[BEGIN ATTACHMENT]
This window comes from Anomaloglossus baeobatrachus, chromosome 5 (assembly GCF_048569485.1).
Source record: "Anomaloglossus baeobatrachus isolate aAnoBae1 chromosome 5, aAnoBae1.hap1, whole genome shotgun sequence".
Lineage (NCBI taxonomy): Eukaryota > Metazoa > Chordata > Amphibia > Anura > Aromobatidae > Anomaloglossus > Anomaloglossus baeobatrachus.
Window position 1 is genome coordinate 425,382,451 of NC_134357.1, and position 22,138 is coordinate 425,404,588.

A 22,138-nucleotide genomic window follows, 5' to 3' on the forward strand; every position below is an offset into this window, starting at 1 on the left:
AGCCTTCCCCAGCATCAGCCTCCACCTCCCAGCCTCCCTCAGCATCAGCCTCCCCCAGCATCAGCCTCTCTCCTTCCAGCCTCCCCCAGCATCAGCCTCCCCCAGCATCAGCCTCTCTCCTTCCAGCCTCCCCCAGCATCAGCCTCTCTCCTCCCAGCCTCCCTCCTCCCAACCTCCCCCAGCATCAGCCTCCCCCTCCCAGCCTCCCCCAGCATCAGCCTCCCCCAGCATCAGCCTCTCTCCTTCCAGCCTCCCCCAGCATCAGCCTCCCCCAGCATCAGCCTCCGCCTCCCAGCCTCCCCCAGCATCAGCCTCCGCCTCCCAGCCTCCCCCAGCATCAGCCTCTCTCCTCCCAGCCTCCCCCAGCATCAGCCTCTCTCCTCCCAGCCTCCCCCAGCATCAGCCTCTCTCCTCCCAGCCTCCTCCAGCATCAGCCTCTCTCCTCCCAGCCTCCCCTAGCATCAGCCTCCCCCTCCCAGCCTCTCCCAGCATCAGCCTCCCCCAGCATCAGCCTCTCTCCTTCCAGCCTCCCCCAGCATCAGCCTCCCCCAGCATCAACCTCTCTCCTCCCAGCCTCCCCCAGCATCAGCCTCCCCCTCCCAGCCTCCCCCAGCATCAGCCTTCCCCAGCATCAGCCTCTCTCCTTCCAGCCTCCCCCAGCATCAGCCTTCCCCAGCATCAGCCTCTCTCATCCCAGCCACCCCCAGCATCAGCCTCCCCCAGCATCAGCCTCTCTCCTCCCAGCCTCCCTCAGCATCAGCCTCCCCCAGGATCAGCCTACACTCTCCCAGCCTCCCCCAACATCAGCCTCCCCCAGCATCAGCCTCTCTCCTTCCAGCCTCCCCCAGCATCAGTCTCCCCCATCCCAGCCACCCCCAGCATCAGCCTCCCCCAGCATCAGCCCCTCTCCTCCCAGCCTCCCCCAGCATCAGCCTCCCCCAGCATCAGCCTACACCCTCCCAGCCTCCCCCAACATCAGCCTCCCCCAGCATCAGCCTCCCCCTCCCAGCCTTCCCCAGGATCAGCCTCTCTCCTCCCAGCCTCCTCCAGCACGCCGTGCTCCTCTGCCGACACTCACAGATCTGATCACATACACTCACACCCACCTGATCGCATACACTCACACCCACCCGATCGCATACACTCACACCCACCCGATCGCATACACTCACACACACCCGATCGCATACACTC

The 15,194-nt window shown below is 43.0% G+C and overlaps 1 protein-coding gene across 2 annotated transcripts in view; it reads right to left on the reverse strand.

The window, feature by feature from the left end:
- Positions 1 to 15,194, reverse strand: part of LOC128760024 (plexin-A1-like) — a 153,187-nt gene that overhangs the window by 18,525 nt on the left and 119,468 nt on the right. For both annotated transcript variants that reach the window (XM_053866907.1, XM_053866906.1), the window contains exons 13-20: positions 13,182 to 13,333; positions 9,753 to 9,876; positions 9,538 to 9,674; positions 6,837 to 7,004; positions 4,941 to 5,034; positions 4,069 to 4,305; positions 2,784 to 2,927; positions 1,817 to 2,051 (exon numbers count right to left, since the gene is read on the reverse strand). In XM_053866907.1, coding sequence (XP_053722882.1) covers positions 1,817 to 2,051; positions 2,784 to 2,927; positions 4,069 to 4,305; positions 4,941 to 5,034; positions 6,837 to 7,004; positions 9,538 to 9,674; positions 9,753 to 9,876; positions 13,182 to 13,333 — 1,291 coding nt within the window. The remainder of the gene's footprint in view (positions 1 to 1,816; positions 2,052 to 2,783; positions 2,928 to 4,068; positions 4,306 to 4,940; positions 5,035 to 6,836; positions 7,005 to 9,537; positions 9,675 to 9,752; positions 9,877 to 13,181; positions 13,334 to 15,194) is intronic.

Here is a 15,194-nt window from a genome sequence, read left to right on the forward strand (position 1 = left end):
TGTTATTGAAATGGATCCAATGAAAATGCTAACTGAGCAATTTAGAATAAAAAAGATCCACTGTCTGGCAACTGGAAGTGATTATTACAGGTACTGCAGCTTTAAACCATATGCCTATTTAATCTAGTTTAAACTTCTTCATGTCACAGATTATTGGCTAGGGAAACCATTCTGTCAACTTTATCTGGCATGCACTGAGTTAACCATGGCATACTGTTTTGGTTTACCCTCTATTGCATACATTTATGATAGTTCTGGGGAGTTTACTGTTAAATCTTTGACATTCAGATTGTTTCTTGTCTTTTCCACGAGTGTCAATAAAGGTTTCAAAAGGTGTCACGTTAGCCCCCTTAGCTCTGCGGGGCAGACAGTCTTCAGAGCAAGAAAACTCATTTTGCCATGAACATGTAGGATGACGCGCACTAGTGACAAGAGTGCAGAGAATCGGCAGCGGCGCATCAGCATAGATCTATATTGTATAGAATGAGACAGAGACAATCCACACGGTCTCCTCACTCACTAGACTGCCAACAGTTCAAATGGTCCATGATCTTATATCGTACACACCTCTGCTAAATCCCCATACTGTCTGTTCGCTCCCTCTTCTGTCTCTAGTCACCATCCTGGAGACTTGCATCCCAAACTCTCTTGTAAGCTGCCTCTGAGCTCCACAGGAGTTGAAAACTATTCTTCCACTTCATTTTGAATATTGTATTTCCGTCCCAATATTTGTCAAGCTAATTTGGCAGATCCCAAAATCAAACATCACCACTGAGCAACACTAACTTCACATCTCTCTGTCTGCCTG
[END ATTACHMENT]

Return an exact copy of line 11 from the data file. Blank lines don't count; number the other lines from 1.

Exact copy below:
TGTTATTGAAATGGATCCAATGAAAATGCTAACTGAGCAATTTAGAATAAAAAAGATCCACTGTCTGGCAACTGGAAGTGATTATTACAGGTACTGCAGCTTTAAACCATATGCCTATTTAATCTAGTTTAAACTTCTTCATGTCACAGATTATTGGCTAGGGAAACCATTCTGTCAACTTTATCTGGCATGCACTGAGTTAACCATGGCATACTGTTTTGGTTTACCCTCTATTGCATACATTTATGATAGTTCTGGGGAGTTTACTGTTAAATCTTTGACATTCAGATTGTTTCTTGTCTTTTCCACGAGTGTCAATAAAGGTTTCAAAAGGTGTCACGTTAGCCCCCTTAGCTCTGCGGGGCAGACAGTCTTCAGAGCAAGAAAACTCATTTTGCCATGAACATGTAGGATGACGCGCACTAGTGACAAGAGTGCAGAGAATCGGCAGCGGCGCATCAGCATAGATCTATATTGTATAGAATGAGACAGAGACAATCCACACGGTCTCCTCACTCACTAGACTGCCAACAGTTCAAATGGTCCATGATCTTATATCGTACACACCTCTGCTAAATCCCCATACTGTCTGTTCGCTCCCTCTTCTGTCTCTAGTCACCATCCTGGAGACTTGCATCCCAAACTCTCTTGTAAGCTGCCTCTGAGCTCCACAGGAGTTGAAAACTATTCTTCCACTTCATTTTGAATATTGTATTTCCGTCCCAATATTTGTCAAGCTAATTTGGCAGATCCCAAAATCAAACATCACCACTGAGCAACACTAACTTCACATCTCTCTGTCTGCCTG